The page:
Abstract / DOI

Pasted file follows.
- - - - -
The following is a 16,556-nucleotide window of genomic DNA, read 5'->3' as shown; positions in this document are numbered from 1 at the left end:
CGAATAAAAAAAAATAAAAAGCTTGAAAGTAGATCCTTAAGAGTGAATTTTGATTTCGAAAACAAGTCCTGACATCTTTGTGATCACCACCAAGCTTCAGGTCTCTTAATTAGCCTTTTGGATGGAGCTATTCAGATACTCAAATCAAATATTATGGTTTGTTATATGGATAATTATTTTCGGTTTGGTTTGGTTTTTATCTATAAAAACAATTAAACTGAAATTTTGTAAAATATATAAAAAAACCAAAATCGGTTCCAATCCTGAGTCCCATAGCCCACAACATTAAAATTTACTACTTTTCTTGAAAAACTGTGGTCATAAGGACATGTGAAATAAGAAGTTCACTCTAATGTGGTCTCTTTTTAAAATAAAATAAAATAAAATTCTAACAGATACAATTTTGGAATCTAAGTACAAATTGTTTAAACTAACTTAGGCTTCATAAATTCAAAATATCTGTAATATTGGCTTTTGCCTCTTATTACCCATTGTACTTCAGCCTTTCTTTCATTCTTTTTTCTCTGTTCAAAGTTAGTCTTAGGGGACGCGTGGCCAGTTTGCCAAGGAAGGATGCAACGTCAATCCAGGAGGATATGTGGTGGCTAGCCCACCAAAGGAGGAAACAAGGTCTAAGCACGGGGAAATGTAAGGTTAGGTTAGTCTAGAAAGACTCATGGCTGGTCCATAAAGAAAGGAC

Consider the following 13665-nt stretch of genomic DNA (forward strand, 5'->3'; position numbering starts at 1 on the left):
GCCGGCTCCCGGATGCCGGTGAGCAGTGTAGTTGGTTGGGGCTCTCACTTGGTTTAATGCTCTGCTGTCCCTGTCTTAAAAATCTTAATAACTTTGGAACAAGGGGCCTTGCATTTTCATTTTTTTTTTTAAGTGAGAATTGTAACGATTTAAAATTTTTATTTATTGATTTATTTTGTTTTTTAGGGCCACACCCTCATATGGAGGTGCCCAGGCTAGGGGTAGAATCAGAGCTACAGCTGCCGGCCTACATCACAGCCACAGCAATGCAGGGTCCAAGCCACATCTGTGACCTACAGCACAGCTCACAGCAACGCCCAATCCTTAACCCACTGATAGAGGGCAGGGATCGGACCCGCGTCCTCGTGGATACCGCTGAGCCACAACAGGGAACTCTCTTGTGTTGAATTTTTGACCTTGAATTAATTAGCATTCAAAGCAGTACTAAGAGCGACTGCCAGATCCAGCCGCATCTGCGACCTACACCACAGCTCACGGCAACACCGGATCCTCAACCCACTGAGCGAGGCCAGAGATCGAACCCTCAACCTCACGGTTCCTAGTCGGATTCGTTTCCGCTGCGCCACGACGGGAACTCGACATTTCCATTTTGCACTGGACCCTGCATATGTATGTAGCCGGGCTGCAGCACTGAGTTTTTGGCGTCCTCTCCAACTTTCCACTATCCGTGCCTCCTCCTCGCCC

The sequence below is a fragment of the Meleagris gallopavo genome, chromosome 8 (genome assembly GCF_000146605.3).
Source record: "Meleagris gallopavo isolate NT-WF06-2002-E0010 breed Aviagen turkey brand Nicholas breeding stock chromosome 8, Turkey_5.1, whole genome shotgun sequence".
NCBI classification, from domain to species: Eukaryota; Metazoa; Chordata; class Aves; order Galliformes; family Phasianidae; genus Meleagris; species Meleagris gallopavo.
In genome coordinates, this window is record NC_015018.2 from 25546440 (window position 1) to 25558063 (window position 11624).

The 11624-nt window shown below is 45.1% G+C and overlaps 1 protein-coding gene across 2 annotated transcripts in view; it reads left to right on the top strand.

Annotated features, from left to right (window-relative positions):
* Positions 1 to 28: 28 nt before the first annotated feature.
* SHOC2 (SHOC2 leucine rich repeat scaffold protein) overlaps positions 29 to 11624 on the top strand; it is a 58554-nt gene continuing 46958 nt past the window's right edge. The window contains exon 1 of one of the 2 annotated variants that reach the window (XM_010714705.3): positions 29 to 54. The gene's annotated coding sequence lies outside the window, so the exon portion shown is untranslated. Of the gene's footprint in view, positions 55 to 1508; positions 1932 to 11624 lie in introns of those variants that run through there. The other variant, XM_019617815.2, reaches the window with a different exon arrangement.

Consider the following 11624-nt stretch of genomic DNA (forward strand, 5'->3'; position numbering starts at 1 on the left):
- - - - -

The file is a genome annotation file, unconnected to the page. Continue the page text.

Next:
The Voice of the Heart: Conscience in the New Testament. Conscience (‹syneidesis›) is a concept of great importance for freedom both in society and in the Church. This concept roots in the New Testament, esp. in the theology of St. Paul. It is the experience of faith to discover the ‹I› in the love of God and in the relation to other human beings who are loved by God themselves. In the Pauline anthropology conscience is the voice of the heart. It is not only the instance of moral standards; it is an ‹ear› for the Word of God as well. Therefore, conscience is a capacity of all human beings to listen in their hearts to the Gospel the Apostles proclaim. In his or her conscience human beings are free, insofar they are orientated in their responsibility by what is good in a radical sense. Every conscience even if it is weak is to be respected by others; every conscience must be open in order to be build up in the recognition of truth. In the later New Testament writings a ‹good conscience› is a presupposition for Church leaders. It is a challenge for the modern society to discover the ‹syn-›, the feeling and thinking with others; it is a challenge for the Church not only to tolerate an errant conscience but to provide a place for the recognising conscience.